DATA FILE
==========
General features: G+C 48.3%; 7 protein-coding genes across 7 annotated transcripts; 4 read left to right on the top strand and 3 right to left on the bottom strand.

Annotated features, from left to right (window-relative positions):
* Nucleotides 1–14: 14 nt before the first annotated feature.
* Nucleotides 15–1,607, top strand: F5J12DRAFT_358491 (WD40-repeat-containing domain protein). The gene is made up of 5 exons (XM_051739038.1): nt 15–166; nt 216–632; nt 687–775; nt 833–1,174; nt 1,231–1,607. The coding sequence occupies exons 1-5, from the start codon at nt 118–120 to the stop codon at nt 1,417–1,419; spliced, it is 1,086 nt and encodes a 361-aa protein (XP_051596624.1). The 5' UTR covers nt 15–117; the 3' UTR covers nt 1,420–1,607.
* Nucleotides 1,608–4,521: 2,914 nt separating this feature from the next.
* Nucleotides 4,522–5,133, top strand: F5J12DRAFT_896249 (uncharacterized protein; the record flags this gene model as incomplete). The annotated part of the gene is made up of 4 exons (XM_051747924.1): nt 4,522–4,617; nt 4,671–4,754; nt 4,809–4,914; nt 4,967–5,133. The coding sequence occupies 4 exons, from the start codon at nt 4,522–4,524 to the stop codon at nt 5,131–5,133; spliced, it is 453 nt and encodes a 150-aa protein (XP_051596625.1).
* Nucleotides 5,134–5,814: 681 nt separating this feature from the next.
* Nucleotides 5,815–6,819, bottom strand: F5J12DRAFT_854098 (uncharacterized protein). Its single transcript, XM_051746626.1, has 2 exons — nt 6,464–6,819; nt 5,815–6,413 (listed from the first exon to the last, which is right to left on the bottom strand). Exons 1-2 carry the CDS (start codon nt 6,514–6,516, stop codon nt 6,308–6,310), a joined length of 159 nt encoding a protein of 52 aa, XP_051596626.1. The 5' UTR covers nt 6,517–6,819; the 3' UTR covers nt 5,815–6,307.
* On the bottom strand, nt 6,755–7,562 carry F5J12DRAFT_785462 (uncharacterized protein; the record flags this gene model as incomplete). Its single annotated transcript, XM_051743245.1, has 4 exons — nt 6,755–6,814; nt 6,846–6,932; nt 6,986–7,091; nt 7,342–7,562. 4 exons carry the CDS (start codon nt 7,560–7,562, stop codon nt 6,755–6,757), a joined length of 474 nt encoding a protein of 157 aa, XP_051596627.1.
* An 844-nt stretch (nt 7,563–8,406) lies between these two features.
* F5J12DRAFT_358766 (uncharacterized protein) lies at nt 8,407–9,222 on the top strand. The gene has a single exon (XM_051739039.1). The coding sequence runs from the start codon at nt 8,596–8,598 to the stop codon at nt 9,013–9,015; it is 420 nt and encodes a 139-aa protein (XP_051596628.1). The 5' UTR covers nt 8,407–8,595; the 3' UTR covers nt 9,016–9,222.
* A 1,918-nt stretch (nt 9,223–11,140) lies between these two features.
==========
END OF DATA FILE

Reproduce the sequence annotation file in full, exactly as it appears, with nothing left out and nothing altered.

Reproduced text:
General features: G+C 48.3%; 7 protein-coding genes across 7 annotated transcripts; 4 read left to right on the top strand and 3 right to left on the bottom strand.

Annotated features, from left to right (window-relative positions):
* Nucleotides 1–14: 14 nt before the first annotated feature.
* Nucleotides 15–1,607, top strand: F5J12DRAFT_358491 (WD40-repeat-containing domain protein). The gene is made up of 5 exons (XM_051739038.1): nt 15–166; nt 216–632; nt 687–775; nt 833–1,174; nt 1,231–1,607. The coding sequence occupies exons 1-5, from the start codon at nt 118–120 to the stop codon at nt 1,417–1,419; spliced, it is 1,086 nt and encodes a 361-aa protein (XP_051596624.1). The 5' UTR covers nt 15–117; the 3' UTR covers nt 1,420–1,607.
* Nucleotides 1,608–4,521: 2,914 nt separating this feature from the next.
* Nucleotides 4,522–5,133, top strand: F5J12DRAFT_896249 (uncharacterized protein; the record flags this gene model as incomplete). The annotated part of the gene is made up of 4 exons (XM_051747924.1): nt 4,522–4,617; nt 4,671–4,754; nt 4,809–4,914; nt 4,967–5,133. The coding sequence occupies 4 exons, from the start codon at nt 4,522–4,524 to the stop codon at nt 5,131–5,133; spliced, it is 453 nt and encodes a 150-aa protein (XP_051596625.1).
* Nucleotides 5,134–5,814: 681 nt separating this feature from the next.
* Nucleotides 5,815–6,819, bottom strand: F5J12DRAFT_854098 (uncharacterized protein). Its single transcript, XM_051746626.1, has 2 exons — nt 6,464–6,819; nt 5,815–6,413 (listed from the first exon to the last, which is right to left on the bottom strand). Exons 1-2 carry the CDS (start codon nt 6,514–6,516, stop codon nt 6,308–6,310), a joined length of 159 nt encoding a protein of 52 aa, XP_051596626.1. The 5' UTR covers nt 6,517–6,819; the 3' UTR covers nt 5,815–6,307.
* On the bottom strand, nt 6,755–7,562 carry F5J12DRAFT_785462 (uncharacterized protein; the record flags this gene model as incomplete). Its single annotated transcript, XM_051743245.1, has 4 exons — nt 6,755–6,814; nt 6,846–6,932; nt 6,986–7,091; nt 7,342–7,562. 4 exons carry the CDS (start codon nt 7,560–7,562, stop codon nt 6,755–6,757), a joined length of 474 nt encoding a protein of 157 aa, XP_051596627.1.
* An 844-nt stretch (nt 7,563–8,406) lies between these two features.
* F5J12DRAFT_358766 (uncharacterized protein) lies at nt 8,407–9,222 on the top strand. The gene has a single exon (XM_051739039.1). The coding sequence runs from the start codon at nt 8,596–8,598 to the stop codon at nt 9,013–9,015; it is 420 nt and encodes a 139-aa protein (XP_051596628.1). The 5' UTR covers nt 8,407–8,595; the 3' UTR covers nt 9,016–9,222.
* A 1,918-nt stretch (nt 9,223–11,140) lies between these two features.